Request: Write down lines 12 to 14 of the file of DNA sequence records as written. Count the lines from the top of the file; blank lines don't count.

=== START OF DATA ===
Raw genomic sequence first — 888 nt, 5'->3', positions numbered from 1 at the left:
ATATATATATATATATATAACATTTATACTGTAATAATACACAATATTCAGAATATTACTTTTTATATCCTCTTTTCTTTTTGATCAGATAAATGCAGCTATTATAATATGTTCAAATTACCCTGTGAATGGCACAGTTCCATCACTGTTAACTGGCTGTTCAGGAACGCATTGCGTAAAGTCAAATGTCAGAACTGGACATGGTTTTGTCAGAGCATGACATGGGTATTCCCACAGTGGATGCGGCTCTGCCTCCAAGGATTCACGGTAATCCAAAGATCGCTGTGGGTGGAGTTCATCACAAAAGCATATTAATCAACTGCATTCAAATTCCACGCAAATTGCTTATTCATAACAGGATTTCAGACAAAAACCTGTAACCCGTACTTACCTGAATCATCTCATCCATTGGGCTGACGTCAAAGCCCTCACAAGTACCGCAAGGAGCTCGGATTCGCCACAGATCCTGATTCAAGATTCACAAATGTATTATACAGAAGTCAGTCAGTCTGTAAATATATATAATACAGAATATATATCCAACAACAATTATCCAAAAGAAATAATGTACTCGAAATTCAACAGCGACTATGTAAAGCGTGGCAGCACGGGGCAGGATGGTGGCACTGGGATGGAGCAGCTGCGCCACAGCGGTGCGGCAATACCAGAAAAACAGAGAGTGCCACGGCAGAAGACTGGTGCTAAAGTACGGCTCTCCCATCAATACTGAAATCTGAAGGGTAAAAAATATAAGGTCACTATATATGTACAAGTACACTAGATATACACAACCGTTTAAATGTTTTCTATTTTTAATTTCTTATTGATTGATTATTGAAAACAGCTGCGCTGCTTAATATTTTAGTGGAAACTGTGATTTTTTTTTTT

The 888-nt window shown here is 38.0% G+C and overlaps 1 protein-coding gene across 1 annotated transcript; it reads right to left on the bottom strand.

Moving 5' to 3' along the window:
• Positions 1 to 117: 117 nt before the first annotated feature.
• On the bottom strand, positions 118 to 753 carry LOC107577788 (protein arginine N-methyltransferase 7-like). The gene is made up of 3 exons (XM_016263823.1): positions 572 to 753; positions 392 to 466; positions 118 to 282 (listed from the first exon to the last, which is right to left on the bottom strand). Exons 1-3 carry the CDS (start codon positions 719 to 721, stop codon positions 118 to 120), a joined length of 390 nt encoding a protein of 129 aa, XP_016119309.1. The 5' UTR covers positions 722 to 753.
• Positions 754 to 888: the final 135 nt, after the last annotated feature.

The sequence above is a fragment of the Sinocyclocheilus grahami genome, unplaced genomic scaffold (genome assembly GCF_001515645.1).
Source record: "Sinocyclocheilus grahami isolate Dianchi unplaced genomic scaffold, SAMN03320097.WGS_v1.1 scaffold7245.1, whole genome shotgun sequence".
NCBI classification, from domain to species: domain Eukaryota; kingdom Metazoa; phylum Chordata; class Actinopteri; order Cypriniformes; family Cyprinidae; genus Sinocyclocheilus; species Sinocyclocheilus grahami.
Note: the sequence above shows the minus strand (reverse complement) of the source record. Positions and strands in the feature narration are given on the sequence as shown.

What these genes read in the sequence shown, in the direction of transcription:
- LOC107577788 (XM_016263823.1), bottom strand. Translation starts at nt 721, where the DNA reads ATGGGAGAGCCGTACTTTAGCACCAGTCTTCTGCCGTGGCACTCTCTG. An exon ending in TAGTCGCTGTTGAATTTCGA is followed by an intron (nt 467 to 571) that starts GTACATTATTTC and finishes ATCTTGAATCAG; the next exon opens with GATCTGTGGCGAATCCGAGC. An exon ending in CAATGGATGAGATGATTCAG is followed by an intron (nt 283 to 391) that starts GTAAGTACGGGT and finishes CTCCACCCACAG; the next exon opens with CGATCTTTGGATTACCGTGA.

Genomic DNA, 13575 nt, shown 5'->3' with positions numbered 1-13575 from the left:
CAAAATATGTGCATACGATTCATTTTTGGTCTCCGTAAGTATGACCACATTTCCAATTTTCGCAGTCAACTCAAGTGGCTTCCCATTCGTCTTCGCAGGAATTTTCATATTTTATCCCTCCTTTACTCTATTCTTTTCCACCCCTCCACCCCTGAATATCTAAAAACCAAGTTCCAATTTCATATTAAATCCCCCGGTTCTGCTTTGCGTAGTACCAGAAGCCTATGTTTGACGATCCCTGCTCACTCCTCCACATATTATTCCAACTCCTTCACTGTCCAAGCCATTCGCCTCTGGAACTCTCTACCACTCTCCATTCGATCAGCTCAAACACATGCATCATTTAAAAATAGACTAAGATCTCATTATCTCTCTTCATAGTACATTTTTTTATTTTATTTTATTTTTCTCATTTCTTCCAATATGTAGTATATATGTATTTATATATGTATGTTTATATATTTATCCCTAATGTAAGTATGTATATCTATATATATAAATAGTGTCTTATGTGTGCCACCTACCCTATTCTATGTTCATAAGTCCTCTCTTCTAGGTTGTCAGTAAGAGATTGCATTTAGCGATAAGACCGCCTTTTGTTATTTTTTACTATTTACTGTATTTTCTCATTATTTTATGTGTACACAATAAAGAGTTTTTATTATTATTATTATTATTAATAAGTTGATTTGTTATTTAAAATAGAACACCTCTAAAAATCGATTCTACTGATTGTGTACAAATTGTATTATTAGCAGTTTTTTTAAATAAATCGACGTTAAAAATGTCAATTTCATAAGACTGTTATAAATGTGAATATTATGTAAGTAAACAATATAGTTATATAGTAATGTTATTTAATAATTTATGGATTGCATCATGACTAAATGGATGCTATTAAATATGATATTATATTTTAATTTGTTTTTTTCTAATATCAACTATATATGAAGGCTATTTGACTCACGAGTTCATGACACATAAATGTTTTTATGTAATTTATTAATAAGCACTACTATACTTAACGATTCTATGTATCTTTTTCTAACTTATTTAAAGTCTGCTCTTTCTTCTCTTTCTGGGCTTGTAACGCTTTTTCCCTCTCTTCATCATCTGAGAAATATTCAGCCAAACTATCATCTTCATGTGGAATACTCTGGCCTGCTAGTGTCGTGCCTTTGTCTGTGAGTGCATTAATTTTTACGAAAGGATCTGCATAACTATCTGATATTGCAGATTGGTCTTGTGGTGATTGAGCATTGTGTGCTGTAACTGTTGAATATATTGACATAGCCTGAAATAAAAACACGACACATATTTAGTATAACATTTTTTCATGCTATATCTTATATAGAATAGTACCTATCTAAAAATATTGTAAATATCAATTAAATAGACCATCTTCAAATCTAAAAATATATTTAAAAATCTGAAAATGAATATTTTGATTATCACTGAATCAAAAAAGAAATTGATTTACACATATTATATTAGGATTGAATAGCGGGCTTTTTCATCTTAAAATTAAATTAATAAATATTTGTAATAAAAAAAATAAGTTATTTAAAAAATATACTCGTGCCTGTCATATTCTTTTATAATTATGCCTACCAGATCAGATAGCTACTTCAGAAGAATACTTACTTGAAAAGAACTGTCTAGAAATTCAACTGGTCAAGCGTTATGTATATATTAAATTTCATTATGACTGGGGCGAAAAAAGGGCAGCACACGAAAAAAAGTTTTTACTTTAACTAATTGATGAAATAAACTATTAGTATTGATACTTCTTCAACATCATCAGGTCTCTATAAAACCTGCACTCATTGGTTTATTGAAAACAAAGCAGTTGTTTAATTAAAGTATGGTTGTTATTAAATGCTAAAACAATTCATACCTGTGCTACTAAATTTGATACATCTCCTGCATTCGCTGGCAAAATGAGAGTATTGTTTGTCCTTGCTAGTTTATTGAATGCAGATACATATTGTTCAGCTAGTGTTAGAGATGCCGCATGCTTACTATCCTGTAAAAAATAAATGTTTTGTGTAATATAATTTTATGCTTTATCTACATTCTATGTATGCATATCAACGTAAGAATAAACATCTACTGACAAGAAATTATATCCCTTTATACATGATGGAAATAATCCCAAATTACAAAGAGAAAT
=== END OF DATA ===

What these genes read in the sequence shown, in the direction of transcription:
- LOC107577788 (XM_016263823.1), bottom strand. Translation starts at nt 721, where the DNA reads ATGGGAGAGCCGTACTTTAGCACCAGTCTTCTGCCGTGGCACTCTCTG. An exon ending in TAGTCGCTGTTGAATTTCGA is followed by an intron (nt 467 to 571) that starts GTACATTATTTC and finishes ATCTTGAATCAG; the next exon opens with GATCTGTGGCGAATCCGAGC. An exon ending in CAATGGATGAGATGATTCAG is followed by an intron (nt 283 to 391) that starts GTAAGTACGGGT and finishes CTCCACCCACAG; the next exon opens with CGATCTTTGGATTACCGTGA.

Genomic DNA, 13575 nt, shown 5'->3' with positions numbered 1-13575 from the left: